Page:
Twenty-Third Sunday in Ordinary Time
For the first reading this weekend, the Church gives us a passage from the ancient Book of Ezekiel.
Ezekiel’s name in Hebrew, in effect, was a prayer, “May God make (him) strong.” It was fitting since, as the prophet himself said in complaint, his calling to be a prophet put him at odds with so many people. He needed strength.
For God’s people, times were hard. The Babylonian Empire, then one of the Middle East’s most powerful states, had destroyed much and had killed many. The Babylonians took back to Babylon many survivors of their invasion of the Jewish homeland. In Babylon, these exiles, or their descendants, languished for four generations.
Ezekiel saw this disaster not as a direct punishment from God, hurled down upon the people in a fit of divine revenge, but as the result of the people’s sin.
The prophet was determined in this view. People stray from God. They ignore God. They scorn the Commandments. Inevitably, they pay the price. Lay the blame for misery at their feet.
St. Paul’s Epistle to the Romans is the source of the second reading. It continues the pattern of many weekends of the summer.
A highly educated, sophisticated and smart Jew, fully versed in the teachings of Judaism, Paul knew the Commandments well. While he saw a special vocation in his outreach to gentiles, he knew that God had acted through Hebrew agents in the past. He believed that the Commandments were from God, given to Moses.
Paul set the Commandments in context. People should obey God because they love all, as God loves all. Love inspires and fulfills the Commandments, giving them focus and purpose. His urging echoed the teaching of Jesus.
For its last reading, the Church this weekend offers a passage from the Gospel of Matthew. Jesus told the disciples to admonish anyone among them who somehow is at fault.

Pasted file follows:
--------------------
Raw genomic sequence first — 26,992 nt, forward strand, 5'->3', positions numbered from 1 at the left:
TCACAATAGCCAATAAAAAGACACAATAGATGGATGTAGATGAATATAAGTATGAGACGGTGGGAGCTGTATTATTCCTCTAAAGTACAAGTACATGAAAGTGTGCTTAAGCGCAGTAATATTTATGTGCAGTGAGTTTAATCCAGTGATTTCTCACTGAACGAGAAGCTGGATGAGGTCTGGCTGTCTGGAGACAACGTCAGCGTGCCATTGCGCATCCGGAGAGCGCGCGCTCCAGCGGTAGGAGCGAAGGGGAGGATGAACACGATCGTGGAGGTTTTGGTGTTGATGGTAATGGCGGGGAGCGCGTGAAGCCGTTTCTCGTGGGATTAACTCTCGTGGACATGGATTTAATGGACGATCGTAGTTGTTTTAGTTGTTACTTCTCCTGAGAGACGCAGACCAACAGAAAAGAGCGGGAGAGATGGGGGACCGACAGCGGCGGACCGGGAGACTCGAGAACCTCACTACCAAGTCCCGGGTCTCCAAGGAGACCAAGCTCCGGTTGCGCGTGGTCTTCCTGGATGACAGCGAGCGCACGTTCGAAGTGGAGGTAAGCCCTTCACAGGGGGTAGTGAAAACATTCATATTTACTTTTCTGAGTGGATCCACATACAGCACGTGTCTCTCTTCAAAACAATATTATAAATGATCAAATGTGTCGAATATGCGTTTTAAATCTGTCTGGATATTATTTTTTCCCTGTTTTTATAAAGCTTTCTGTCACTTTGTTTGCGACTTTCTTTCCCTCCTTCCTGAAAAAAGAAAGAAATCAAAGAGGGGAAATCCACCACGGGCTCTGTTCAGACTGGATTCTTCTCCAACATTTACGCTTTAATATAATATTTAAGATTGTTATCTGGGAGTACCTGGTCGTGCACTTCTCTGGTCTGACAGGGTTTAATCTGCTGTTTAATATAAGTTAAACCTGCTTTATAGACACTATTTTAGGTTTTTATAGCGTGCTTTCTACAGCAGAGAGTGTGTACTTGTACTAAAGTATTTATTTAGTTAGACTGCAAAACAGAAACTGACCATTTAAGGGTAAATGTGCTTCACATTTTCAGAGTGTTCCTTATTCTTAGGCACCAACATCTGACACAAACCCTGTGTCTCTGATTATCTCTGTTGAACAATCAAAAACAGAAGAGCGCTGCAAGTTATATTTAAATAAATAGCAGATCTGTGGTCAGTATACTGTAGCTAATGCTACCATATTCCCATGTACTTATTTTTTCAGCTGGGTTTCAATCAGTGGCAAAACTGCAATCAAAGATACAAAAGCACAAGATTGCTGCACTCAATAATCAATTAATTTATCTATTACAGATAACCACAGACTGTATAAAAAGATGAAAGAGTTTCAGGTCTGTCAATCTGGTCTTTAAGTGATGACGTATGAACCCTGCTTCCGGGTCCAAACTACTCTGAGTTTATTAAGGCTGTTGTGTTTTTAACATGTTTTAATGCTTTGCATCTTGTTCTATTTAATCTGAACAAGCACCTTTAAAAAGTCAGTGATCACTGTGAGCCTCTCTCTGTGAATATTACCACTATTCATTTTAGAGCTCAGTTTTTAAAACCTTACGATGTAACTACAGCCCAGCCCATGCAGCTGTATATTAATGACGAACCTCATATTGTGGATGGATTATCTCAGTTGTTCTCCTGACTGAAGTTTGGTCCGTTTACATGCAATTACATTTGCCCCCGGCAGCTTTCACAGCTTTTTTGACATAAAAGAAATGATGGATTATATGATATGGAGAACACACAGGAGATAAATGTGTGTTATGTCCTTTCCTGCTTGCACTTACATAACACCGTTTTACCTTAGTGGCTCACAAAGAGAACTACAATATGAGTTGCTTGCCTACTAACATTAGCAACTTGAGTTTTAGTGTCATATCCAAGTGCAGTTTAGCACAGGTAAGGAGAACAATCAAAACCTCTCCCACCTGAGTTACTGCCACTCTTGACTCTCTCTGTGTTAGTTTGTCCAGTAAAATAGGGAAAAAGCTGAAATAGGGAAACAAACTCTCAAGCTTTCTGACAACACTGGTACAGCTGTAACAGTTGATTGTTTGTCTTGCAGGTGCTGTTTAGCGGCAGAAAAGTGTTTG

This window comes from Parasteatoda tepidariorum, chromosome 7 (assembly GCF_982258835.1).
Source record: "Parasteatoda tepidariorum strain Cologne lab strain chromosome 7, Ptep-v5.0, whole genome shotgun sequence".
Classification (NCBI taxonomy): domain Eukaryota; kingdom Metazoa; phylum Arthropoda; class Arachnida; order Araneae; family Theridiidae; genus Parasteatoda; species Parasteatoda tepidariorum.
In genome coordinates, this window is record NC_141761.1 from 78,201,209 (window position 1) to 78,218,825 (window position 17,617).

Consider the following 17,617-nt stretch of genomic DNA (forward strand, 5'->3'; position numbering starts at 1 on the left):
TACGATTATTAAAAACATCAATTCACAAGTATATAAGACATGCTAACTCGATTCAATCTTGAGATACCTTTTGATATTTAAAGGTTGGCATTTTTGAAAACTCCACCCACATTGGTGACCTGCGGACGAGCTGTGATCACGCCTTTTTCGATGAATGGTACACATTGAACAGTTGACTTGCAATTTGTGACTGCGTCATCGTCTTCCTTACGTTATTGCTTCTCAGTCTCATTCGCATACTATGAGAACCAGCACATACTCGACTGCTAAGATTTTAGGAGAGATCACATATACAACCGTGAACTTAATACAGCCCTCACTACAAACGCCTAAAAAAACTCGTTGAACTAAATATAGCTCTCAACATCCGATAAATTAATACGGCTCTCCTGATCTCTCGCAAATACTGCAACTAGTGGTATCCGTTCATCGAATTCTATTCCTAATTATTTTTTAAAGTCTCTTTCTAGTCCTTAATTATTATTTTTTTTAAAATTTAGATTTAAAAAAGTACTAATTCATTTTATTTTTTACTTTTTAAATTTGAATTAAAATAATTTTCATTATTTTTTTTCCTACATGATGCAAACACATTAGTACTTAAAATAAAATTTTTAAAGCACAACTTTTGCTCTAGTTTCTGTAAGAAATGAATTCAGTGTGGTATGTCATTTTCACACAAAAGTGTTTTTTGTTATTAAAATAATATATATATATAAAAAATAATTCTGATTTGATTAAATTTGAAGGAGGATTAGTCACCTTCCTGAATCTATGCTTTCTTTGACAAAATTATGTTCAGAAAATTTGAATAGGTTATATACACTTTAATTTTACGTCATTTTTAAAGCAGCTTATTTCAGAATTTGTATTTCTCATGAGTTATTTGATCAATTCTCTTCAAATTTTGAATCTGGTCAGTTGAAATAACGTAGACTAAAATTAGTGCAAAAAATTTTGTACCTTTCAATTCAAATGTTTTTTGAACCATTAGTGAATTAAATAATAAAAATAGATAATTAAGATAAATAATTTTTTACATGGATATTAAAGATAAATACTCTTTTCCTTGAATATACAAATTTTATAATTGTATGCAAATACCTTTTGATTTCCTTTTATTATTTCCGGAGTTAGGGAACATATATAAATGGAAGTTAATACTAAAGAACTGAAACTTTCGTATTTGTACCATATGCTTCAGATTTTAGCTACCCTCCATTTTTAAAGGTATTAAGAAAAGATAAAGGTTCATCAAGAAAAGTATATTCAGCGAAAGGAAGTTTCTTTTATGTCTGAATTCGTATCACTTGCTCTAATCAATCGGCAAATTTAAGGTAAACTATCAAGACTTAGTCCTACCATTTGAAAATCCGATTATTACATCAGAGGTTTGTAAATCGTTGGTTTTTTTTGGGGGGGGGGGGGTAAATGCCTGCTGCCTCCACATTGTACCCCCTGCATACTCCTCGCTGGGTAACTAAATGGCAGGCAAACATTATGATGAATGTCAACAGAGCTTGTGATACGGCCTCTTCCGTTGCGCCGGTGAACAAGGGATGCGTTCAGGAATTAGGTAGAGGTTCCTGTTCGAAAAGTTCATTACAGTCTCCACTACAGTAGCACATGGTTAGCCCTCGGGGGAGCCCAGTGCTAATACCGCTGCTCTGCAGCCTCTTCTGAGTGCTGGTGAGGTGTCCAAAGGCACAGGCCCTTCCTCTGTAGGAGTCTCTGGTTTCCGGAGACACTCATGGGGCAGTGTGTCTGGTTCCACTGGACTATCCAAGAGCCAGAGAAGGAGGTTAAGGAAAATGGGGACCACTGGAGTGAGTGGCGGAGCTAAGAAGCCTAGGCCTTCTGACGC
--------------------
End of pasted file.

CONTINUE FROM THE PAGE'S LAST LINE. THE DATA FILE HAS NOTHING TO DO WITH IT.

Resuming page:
The Lord gives a progression of steps. First, a Christian should call a wayward brother or sister to task. This step failing, the Christian should seek the aid of others in calling the wayward person to task. Finally, this step also failing, the disciple should go to the Church.
If he or she will not reform, the Church should dismiss the wayward.
The reading reminds us of the teachings of the Church regarding how to read the Gospels. We should remember that the Gospels were not written at the time of Jesus, but rather years, indeed generations, later. By the time Matthew was written, the Church had formed. The number of believers had multiplied. They had different backgrounds and experiences. Disputes had entered their midst.
Being a follower of Jesus is a serious matter. It means being part of a body, not just an individual. Christ is in the assembly of disciples. The Church, representing Christ, has the right to judge a member’s behavior, even a member’s sincerity, deciding which behavior actually is consistent with discipleship.
For weeks, we have heard advice about being good disciples. Being faithful disciples means being fully aware that we are human beings, with limited insight and foresight, easily tricked by temptation and prideful. So, we make excuses for ourselves.
Ezekiel well knew this reality. St. Paul knew it.
Humans sin and reap the whirlwind. They get into trouble. Their relationships collapse. Their societies enact bad lives.
God has not put each of us into a small, fragile boat, setting us adrift on a dark and turbulent sea, without an oar or a compass.
We sail on seas often stormy, but we are not adrift. Jesus is our compass, the oar by which we steer the course, and the lighthouse at the edge of the safe shore.
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